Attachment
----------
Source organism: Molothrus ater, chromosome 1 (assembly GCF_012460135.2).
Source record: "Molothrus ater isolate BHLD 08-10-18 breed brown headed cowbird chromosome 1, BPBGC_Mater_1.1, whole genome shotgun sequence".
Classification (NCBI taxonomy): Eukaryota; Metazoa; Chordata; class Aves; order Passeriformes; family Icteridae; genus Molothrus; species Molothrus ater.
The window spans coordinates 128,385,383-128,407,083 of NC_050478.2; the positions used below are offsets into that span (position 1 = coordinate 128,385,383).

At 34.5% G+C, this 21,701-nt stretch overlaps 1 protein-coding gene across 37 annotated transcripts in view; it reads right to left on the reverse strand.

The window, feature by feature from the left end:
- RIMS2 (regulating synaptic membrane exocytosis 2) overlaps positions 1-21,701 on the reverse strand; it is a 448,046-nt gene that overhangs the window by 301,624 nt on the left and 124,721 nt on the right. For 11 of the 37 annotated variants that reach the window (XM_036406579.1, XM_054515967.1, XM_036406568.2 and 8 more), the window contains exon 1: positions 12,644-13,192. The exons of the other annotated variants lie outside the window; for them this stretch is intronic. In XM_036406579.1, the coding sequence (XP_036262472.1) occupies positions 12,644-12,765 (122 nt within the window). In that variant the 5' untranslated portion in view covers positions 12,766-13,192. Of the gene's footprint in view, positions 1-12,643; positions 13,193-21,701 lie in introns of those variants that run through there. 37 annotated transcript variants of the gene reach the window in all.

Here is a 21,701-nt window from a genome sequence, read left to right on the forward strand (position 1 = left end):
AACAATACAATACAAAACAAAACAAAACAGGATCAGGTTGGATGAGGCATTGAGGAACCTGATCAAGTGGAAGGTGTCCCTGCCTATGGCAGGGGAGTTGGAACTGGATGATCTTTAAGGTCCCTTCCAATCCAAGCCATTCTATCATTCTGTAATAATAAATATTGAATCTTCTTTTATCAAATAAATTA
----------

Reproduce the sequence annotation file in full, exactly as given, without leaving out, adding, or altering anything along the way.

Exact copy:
Source organism: Molothrus ater, chromosome 1 (assembly GCF_012460135.2).
Source record: "Molothrus ater isolate BHLD 08-10-18 breed brown headed cowbird chromosome 1, BPBGC_Mater_1.1, whole genome shotgun sequence".
Classification (NCBI taxonomy): Eukaryota; Metazoa; Chordata; class Aves; order Passeriformes; family Icteridae; genus Molothrus; species Molothrus ater.
The window spans coordinates 128,385,383-128,407,083 of NC_050478.2; the positions used below are offsets into that span (position 1 = coordinate 128,385,383).

At 34.5% G+C, this 21,701-nt stretch overlaps 1 protein-coding gene across 37 annotated transcripts in view; it reads right to left on the reverse strand.

The window, feature by feature from the left end:
- RIMS2 (regulating synaptic membrane exocytosis 2) overlaps positions 1-21,701 on the reverse strand; it is a 448,046-nt gene that overhangs the window by 301,624 nt on the left and 124,721 nt on the right. For 11 of the 37 annotated variants that reach the window (XM_036406579.1, XM_054515967.1, XM_036406568.2 and 8 more), the window contains exon 1: positions 12,644-13,192. The exons of the other annotated variants lie outside the window; for them this stretch is intronic. In XM_036406579.1, the coding sequence (XP_036262472.1) occupies positions 12,644-12,765 (122 nt within the window). In that variant the 5' untranslated portion in view covers positions 12,766-13,192. Of the gene's footprint in view, positions 1-12,643; positions 13,193-21,701 lie in introns of those variants that run through there. 37 annotated transcript variants of the gene reach the window in all.

Here is a 21,701-nt window from a genome sequence, read left to right on the forward strand (position 1 = left end):
AACAATACAATACAAAACAAAACAAAACAGGATCAGGTTGGATGAGGCATTGAGGAACCTGATCAAGTGGAAGGTGTCCCTGCCTATGGCAGGGGAGTTGGAACTGGATGATCTTTAAGGTCCCTTCCAATCCAAGCCATTCTATCATTCTGTAATAATAAATATTGAATCTTCTTTTATCAAATAAATTA